A Bill in California Would Make Classes for Ethnic Classes in California Mandatory

Jose Medina, a member of California Assembly, said that he did not care who was in the White House because he would have introduced the bill anyway. However, he added that President Trump is all the more reason to introduce the piece of legislation that would require students to attend ethnic classes. The AB 2772 legislation would force all the students in Californian high schools to have completed a course in ethnic studies for them to graduate. The course will apply in the same way that students are required to complete physical education, geography and biology for eligibility to graduate. If the draft legislation is passed into law, the requirement will take effect in 2023.

A Riverside area Democratic Assembly member says that no one should refer to themselves as educated if they are not aware of other cultures other than their own and the history of the different cultural and ethnic groups. This legislation comes at a time when other states all around the US have been fighting over or adopting such curriculum. The studies in the draft legislation focus on the perspectives and history of minority groups such as Latino Americans, African Americans and Native Americans. Oregon pioneered by having a requirement by law that all K-12 students should be taught such courses.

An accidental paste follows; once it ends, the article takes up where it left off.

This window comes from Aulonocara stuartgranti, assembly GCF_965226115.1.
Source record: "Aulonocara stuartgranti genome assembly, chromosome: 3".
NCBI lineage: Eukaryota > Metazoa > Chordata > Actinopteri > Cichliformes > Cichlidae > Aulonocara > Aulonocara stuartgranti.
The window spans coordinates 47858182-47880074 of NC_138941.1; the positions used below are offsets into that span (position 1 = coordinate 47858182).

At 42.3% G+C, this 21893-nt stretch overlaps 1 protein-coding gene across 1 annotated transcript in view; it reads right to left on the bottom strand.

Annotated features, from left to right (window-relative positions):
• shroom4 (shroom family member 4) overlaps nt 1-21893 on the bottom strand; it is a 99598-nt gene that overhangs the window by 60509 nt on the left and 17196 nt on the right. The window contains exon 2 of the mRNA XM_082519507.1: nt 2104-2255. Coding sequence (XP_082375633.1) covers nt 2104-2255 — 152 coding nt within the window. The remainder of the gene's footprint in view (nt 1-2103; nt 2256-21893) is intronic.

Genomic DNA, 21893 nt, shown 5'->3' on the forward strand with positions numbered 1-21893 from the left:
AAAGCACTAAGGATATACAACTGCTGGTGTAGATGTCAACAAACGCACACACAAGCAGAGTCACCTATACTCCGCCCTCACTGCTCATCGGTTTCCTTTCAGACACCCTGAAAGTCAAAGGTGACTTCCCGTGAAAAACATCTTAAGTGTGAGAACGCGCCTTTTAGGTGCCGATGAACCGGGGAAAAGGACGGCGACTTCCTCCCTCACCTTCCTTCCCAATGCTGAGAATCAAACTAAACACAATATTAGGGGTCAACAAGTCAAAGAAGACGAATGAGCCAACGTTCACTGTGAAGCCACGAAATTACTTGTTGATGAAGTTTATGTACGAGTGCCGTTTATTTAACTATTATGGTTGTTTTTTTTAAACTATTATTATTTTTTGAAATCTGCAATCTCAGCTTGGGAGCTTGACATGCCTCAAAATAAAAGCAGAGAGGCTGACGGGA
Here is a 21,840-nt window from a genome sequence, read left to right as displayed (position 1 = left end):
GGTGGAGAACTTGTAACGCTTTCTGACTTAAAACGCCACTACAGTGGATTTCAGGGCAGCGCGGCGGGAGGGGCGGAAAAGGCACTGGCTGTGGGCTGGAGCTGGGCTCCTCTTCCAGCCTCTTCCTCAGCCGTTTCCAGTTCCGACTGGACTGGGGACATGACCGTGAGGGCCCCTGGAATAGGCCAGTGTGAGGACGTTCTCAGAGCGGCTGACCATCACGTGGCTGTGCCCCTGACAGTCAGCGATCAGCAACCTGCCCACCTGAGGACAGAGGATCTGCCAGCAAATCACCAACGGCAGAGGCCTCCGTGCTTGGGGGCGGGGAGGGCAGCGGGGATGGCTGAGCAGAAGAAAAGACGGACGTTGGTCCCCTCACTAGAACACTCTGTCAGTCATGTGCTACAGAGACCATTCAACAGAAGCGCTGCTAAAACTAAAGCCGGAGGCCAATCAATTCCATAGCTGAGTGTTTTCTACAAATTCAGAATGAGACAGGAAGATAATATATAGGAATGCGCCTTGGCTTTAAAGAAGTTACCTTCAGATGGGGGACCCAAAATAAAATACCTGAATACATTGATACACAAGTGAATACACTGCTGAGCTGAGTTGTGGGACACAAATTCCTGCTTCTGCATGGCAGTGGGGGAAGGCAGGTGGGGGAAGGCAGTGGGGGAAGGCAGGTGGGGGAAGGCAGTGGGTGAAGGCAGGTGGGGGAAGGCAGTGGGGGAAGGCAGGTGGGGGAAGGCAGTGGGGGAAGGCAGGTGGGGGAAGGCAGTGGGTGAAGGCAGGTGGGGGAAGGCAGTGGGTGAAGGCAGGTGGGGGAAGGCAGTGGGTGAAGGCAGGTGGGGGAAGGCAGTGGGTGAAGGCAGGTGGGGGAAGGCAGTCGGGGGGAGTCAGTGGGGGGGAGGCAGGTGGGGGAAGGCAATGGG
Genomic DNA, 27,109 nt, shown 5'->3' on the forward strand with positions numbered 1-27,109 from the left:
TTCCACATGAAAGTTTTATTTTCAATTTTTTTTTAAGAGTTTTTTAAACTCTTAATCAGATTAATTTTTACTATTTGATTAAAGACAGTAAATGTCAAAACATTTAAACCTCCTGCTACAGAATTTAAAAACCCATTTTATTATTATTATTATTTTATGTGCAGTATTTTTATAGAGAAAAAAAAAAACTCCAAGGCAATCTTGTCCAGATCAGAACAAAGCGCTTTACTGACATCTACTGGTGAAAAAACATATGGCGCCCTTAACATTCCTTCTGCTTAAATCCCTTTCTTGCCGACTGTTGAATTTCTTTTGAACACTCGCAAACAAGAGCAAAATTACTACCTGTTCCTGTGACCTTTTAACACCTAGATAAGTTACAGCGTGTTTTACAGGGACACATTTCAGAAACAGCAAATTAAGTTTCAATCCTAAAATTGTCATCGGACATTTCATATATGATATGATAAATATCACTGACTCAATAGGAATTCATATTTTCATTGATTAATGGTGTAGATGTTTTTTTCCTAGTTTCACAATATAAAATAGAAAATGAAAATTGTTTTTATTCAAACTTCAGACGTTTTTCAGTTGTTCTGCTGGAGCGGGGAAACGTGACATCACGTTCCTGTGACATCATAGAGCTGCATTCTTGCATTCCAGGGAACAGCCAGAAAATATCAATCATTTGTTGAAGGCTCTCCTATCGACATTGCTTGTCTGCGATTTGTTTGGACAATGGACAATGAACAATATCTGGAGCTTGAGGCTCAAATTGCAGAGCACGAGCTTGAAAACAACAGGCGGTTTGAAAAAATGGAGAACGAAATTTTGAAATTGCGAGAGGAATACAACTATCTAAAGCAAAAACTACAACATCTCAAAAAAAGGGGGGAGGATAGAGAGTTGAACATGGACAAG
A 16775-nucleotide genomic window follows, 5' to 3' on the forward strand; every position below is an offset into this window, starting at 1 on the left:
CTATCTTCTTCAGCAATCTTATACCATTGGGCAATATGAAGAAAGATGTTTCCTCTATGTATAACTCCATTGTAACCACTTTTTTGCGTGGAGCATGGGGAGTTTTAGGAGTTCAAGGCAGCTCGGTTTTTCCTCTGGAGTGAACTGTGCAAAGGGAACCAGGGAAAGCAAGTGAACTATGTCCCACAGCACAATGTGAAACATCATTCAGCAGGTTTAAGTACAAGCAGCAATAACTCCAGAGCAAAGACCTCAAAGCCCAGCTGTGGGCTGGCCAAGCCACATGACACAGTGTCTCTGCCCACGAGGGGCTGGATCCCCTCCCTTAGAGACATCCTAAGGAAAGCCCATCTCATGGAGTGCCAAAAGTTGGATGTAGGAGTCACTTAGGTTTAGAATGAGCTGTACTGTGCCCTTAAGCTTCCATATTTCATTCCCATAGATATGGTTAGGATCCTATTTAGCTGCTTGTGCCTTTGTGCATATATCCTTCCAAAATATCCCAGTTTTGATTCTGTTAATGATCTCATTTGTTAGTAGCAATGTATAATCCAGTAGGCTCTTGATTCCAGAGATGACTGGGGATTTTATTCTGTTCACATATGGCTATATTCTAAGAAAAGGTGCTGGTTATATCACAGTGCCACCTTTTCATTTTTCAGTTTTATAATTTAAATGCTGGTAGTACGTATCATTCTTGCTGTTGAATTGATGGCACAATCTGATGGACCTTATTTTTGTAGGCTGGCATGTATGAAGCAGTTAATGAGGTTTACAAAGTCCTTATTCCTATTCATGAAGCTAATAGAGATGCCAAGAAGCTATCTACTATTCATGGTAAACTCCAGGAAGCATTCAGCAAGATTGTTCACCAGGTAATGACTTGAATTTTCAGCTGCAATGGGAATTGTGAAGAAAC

Just last year, Indiana high schools have also been required to offer racial or ethnic studies courses. An Arizona legislator who hails from the Republican Party tried to ban educators from using such material in schools through controversial legislation. However, a federal judge issued a ruling in December that rendered the law to be a violation of the constitution. The proponents of such courses have based their arguments on the fact that history classes in the United States are based on a perspective that’s male, white and Eurocentric.

Lawmakers like Medina are passing legislation that would act as a correction to that notion. Such classes will also serve to enable students to relate what they learn in school and the hard realities that they confront in the 21st century such as discrimination and racial bigotry. The Majority of high school students in the state of California are Latino while less than 25% are white. Medina says that having such students learn their culture, as well as their history, is empowering.